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Forget about the matching T-shirts, glow-in-the-dark pens and branded tote bags. Conference attendees are increasingly looking to create once-in-a-lifetime experiences versus trinkets and swag. As a result, meeting planners are booking such unique venues as airplane hangers, art museums and stadiums that can deliver an immersive conference experience.
More than merely a trend, the demand for unique, flexible, immersive spaces will continue to increase into the foreseeable future.
“Meeting planners are looking for something their clients will remember a bit more than your typical hotel ballroom,” says Ryan Holmstedt, vice president of ticket sales & events for the Arizona Diamondbacks. “They want attendees to come away saying, ‘That was amazing. I will never forget that.’’ In fact, 92 percent of planners and property professionals said they believe events are more likely to be booked outside of a hotel than they were five years ago, according to CVENT.
Downtown Phoenix’s Chase Field, home to the Arizona Diamondbacks, has become increasingly popular among meeting planners because the stadium—located across the street from the Phoenix Convention Center—offers unique meeting experiences both on and off the ball field, Holmstedt explains.
“Everyone thinks about the field as the space you can recreate,” he says. “You absolutely can do that but there are other spaces as well. We have multiple spaces that, with a little bit of creativity, can host a smaller event if your conference isn’t big enough for the field.”
Chase Field is home to a variety of lounges that can host different sized meetings with the expansive ball field or even a majestic view of Phoenix as the backdrop.
Events at Chase Field can be as elaborate as sponsoring a plated lunch on the field for 2,000 people or as personalized as a dinner for 300 attendees in the third base lounge followed by batting practice on the field. “Not many people can say they’ve taken batting practice at a major league baseball park,” Holmstedt says. “That becomes a memorable event.”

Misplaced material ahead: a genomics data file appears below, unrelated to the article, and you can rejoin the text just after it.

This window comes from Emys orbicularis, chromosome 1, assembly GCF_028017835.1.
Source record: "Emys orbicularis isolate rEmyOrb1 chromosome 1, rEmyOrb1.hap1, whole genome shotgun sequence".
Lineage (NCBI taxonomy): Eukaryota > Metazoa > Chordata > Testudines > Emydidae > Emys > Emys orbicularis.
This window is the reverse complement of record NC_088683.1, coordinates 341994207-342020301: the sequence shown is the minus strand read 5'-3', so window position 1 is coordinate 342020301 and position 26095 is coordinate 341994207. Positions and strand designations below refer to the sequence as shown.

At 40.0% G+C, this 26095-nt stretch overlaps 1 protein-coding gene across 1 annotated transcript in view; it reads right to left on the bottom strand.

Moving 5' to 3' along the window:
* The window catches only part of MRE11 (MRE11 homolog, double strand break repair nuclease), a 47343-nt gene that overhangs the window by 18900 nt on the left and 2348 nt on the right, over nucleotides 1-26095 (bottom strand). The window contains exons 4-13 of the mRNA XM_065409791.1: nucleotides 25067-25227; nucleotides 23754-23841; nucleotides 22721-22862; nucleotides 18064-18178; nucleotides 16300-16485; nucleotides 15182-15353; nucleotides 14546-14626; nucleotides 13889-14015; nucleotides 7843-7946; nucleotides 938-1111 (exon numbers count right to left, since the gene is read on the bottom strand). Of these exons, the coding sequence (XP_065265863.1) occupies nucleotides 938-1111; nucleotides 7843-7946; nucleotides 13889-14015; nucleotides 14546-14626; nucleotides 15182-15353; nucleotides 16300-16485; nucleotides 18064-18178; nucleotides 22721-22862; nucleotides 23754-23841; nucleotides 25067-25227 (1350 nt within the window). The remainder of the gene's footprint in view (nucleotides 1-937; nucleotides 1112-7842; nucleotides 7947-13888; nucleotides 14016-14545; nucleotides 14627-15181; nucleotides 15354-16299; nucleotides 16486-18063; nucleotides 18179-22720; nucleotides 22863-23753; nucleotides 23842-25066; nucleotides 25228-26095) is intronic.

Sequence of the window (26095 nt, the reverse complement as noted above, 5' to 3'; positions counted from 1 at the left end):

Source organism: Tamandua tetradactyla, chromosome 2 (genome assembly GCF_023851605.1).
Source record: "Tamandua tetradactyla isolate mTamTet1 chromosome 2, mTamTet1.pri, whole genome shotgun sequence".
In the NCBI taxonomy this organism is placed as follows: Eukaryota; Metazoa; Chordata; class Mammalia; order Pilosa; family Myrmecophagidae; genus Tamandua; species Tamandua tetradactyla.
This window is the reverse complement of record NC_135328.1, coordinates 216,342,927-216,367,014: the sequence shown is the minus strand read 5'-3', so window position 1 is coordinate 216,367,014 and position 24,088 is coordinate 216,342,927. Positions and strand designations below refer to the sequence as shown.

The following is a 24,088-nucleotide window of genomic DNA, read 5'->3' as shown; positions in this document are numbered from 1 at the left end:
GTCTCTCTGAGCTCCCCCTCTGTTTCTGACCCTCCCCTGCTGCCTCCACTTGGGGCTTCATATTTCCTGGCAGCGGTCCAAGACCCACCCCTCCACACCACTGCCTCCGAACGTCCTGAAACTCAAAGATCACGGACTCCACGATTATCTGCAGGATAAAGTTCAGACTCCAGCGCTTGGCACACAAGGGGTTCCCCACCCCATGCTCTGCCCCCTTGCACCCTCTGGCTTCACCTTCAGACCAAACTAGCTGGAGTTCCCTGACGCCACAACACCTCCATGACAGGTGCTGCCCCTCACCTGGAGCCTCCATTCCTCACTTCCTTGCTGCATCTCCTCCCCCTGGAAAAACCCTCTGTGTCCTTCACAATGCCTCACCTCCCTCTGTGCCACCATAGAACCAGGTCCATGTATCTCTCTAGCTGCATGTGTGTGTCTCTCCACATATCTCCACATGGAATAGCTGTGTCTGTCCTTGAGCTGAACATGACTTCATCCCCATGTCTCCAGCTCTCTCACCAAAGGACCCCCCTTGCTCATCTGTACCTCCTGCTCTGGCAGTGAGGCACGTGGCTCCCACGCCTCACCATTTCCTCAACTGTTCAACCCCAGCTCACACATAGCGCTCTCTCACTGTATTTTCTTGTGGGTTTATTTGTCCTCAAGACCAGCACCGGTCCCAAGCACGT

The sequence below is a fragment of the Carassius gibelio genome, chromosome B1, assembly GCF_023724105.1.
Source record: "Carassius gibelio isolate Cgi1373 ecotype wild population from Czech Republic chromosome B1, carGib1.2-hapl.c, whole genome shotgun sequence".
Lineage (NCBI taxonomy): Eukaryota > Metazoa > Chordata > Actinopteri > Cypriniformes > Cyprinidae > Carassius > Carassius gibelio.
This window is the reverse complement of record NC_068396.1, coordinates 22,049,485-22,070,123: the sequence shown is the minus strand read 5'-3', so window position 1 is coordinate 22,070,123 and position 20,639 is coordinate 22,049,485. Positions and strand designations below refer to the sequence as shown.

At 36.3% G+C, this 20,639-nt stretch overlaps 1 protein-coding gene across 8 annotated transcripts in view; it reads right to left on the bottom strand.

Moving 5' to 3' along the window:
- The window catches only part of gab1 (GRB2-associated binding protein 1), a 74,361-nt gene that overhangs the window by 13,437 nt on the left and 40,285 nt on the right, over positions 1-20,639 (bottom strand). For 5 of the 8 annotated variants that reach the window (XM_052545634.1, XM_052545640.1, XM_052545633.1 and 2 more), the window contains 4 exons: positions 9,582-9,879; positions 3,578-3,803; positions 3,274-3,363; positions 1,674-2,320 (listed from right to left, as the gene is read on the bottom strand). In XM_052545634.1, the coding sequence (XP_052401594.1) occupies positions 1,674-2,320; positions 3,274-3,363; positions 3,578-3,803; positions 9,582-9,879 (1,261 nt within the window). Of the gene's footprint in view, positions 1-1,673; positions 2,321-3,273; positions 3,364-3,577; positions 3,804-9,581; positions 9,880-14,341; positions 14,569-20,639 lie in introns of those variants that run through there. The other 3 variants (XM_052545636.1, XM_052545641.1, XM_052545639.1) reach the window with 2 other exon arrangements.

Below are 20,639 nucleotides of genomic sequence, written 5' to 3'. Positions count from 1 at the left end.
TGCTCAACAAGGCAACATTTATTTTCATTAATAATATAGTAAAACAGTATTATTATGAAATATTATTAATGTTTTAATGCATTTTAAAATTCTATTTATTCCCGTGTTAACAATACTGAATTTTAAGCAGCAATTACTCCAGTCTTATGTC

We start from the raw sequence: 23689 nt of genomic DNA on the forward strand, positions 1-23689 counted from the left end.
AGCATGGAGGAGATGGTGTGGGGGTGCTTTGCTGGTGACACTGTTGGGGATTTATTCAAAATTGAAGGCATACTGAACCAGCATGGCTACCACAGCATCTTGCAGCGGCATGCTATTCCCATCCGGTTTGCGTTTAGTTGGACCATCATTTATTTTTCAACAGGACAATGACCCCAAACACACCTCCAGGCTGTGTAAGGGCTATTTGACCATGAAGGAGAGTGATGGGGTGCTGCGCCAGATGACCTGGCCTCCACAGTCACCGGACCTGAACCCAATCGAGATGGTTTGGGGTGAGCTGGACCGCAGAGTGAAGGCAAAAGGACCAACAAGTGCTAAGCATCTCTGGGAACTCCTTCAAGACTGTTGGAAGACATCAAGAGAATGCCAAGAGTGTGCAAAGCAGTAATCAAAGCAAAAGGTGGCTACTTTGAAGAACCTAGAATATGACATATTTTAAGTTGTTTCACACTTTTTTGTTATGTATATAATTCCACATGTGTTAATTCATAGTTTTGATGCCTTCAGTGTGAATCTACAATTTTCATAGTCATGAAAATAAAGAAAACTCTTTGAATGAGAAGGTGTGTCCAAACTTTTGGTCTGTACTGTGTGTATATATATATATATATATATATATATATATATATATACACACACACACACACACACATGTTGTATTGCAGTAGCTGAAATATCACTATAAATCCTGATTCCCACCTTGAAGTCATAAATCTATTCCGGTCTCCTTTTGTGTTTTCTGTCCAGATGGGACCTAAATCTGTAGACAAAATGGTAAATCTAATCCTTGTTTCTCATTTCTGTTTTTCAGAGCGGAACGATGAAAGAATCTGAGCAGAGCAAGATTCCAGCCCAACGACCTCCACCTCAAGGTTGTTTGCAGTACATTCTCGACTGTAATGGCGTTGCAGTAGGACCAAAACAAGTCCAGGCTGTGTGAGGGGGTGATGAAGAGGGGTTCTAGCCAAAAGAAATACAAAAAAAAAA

Yet, events don’t need to be fancy to be memorable. During baseball season, conferences have hosted an all-day meeting in one of the lounges and then provided tickets to the game to all the attendees, Holmstedt says.
In addition to the baseball field, Chase Field offers meeting planners seven other options including the Diamondbacks Club House, which is only available in the off-season because it includes a tour of the locker rooms; the Audi Lounge and the Draft Room, both of which overlook the field; Legends Suites and Conference Center, which offers incredible views of Phoenix; the indoor/outdoor Game Seven Grill; La Terraza, a Latin-themed space with colorful murals; and The Plaza, which offers wide open space with an outdoor, elevated stage. There are also a number of private suites available for smaller meetings.
Beyond batting practice, Chase Field also offers several one-of-kind experiences including a behind-the-scenes tour, an appearance by the team’s mascot D. Baxter the Bobcat, the Legends Racers, the World Series trophy, or use of the scoreboard for conference programming.
“While we have these unique spaces, we are still a baseball stadium at our core. It does take a bit of creativity to turn these spaces into the perfect meeting setting,” Holmstedt admits. “You need to come with an open mind and some creativity.”
To help meeting planners get their creative juices flowing, the Diamondbacks’ staff is available to help create the perfect event. “We love taking what we know about baseball and applying it to corporate events,” he says. For instance, the Diamondbacks’ in-house marketing team can help create signage and graphics that reinforce the meeting’s key messages and an in-house caterer will help develop a unique menu.
“The ultimate goal is to engage attendees in a way that a typical ballroom or hotel room wouldn’t, and to enhance the event and the content so that people remember it,” Holmstedt says. “When you’re able to provide great content and you put it in a unique setting, it engages people.”
This story was written and published by Associations Now. For more meetings trends in Phoenix, visit AssociationsNow.com.